2022 outlook: Is there really such a thing as a franchise being "due"? If so, that would describe the Sun, who lost in the WNBA Finals in 2019 and the semifinals the past two seasons. With the league's best record and the season MVP (forward Jonquel Jones) in 2021, it seemed like it was finally going to be the Sun's turn. But the Sky became last season's team of destiny. Forward Alyssa Thomas seems back strong for the Sun after missing most of last season because of an Achilles' injury. Forward Brionna Jones had a career year last season; forward/guard DeWanna Bonner and guard Jasmine Thomas were their usual reliable selves. They all return. And guard Courtney Williams, a big part of the 2019 team that took Washington the distance in the WNBA Finals, is back with the Sun after two seasons in Atlanta. All the pieces are there to get that elusive championship.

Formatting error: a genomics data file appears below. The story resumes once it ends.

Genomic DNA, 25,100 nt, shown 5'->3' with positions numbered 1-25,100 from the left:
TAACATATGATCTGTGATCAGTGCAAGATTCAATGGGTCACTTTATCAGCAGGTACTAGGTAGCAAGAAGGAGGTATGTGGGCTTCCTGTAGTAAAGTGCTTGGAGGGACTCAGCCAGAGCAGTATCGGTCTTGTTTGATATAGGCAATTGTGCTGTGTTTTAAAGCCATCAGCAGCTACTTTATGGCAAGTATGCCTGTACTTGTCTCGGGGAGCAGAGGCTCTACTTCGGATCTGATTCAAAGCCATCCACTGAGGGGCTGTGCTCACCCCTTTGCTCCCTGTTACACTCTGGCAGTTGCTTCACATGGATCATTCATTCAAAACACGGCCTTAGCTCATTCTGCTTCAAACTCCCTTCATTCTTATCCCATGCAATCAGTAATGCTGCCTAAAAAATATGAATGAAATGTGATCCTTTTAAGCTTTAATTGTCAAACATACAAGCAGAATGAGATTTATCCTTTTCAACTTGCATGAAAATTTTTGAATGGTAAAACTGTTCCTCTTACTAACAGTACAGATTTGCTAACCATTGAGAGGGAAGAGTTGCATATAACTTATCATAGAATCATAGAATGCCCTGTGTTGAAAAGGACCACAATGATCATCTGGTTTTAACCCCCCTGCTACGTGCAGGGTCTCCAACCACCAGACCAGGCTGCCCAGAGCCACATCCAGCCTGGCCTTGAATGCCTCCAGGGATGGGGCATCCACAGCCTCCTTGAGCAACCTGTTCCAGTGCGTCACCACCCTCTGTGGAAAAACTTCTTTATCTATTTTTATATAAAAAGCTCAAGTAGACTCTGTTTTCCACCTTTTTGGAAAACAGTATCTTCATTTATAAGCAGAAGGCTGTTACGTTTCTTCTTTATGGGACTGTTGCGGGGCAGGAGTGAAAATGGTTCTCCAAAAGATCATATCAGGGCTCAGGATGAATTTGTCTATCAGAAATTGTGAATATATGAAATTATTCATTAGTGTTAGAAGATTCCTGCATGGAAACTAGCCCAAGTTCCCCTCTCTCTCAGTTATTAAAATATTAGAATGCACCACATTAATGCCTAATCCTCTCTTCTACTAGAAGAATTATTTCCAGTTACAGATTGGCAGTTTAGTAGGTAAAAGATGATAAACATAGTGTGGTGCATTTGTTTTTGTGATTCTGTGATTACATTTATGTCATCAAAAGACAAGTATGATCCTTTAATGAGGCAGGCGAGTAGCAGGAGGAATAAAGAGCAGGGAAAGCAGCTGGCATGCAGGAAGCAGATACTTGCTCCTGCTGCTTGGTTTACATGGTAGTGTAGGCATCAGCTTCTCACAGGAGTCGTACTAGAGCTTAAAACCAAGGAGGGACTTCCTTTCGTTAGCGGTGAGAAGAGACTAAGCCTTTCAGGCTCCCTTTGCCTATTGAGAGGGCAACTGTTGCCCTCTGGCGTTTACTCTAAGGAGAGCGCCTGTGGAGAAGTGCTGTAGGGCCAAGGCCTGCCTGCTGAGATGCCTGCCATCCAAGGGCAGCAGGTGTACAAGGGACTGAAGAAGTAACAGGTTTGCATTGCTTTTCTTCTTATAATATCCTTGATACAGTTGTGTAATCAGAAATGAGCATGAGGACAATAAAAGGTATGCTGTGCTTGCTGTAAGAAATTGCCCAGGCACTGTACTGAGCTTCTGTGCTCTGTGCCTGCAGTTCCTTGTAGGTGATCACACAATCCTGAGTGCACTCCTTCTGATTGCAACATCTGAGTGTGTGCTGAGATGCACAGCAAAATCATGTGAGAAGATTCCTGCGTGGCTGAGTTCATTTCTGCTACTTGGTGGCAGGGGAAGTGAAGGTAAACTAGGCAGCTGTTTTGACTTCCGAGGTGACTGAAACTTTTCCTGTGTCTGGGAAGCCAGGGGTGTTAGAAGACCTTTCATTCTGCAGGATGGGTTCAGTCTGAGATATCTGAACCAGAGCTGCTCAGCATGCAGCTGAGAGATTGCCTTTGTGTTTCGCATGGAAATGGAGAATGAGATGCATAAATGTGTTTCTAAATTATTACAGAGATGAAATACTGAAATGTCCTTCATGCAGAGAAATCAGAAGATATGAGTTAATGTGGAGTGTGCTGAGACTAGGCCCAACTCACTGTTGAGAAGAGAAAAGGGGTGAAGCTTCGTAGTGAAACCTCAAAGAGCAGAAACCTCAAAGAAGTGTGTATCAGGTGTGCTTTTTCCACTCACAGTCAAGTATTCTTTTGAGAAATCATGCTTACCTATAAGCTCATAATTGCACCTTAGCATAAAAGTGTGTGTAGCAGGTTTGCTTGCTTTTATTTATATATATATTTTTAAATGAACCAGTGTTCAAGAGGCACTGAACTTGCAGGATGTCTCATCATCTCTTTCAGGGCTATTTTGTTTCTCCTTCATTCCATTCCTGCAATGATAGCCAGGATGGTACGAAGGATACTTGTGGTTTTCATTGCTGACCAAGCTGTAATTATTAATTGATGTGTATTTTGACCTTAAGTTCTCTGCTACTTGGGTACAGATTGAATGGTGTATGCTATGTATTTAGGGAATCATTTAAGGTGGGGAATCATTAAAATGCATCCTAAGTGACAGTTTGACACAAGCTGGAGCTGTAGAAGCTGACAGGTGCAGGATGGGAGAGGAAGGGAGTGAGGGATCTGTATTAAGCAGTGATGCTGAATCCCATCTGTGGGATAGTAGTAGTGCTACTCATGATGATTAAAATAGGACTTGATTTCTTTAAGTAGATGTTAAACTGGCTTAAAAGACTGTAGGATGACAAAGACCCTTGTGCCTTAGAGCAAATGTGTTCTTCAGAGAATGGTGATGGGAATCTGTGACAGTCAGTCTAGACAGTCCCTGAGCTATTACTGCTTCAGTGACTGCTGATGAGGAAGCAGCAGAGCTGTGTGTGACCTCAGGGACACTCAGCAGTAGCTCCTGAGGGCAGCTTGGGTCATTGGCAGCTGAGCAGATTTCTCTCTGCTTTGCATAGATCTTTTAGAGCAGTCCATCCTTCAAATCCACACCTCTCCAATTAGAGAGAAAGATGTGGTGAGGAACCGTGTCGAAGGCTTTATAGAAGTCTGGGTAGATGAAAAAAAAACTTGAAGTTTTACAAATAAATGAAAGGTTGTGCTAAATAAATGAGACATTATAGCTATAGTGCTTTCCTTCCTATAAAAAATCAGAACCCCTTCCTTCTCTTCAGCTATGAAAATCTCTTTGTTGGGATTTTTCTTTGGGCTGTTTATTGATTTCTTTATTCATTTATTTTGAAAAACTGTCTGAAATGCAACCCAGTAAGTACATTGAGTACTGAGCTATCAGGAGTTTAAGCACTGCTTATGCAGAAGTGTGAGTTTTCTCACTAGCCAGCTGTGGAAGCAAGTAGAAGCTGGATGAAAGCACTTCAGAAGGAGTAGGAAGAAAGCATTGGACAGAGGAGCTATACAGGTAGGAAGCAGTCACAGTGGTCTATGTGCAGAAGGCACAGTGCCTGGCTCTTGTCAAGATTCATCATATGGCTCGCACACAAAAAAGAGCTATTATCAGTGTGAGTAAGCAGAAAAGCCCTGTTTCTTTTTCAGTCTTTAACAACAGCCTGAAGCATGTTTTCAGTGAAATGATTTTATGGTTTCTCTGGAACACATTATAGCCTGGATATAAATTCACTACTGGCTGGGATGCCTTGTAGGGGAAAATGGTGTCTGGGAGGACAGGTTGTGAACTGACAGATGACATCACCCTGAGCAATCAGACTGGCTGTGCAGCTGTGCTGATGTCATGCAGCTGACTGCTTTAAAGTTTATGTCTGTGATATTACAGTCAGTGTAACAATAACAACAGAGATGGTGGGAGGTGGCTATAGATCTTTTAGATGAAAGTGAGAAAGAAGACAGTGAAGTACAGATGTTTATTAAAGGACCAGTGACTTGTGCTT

2021 record: 16-16
How last season ended: The No. 6 seed Sky beat Phoenix 3-1 in the WNBA Finals to win the franchise's first title
2022 outlook: Even though the Sky finished the regular season at .500, they seemed "due" and looked like a championship team throughout the playoffs. The Sky were able to play their best at the most important time, winning single-elimination games over Dallas and Minnesota and then getting 3-1 series wins against Connecticut and Phoenix. Center/forward Candace Parker bet on herself in leaving Los Angeles to come to Chicago as a free agent, guard/forward Kahleah Copper followed her breakout 2020 season with a strong 2021 that got her the WNBA Finals MVP honor, and the longest-tenured Sky player, guard Courtney Vandersloot, at last won her title. They all return. Guard Diamond DeShields (22 starts) and center Stefanie Dolson (15) are gone, but forward Emma Meesseman, the 2019 WNBA Finals MVP with Washington, has joined the Sky. No team since Los Angeles in 2001-02 has repeated, but the Sky have the talent for it.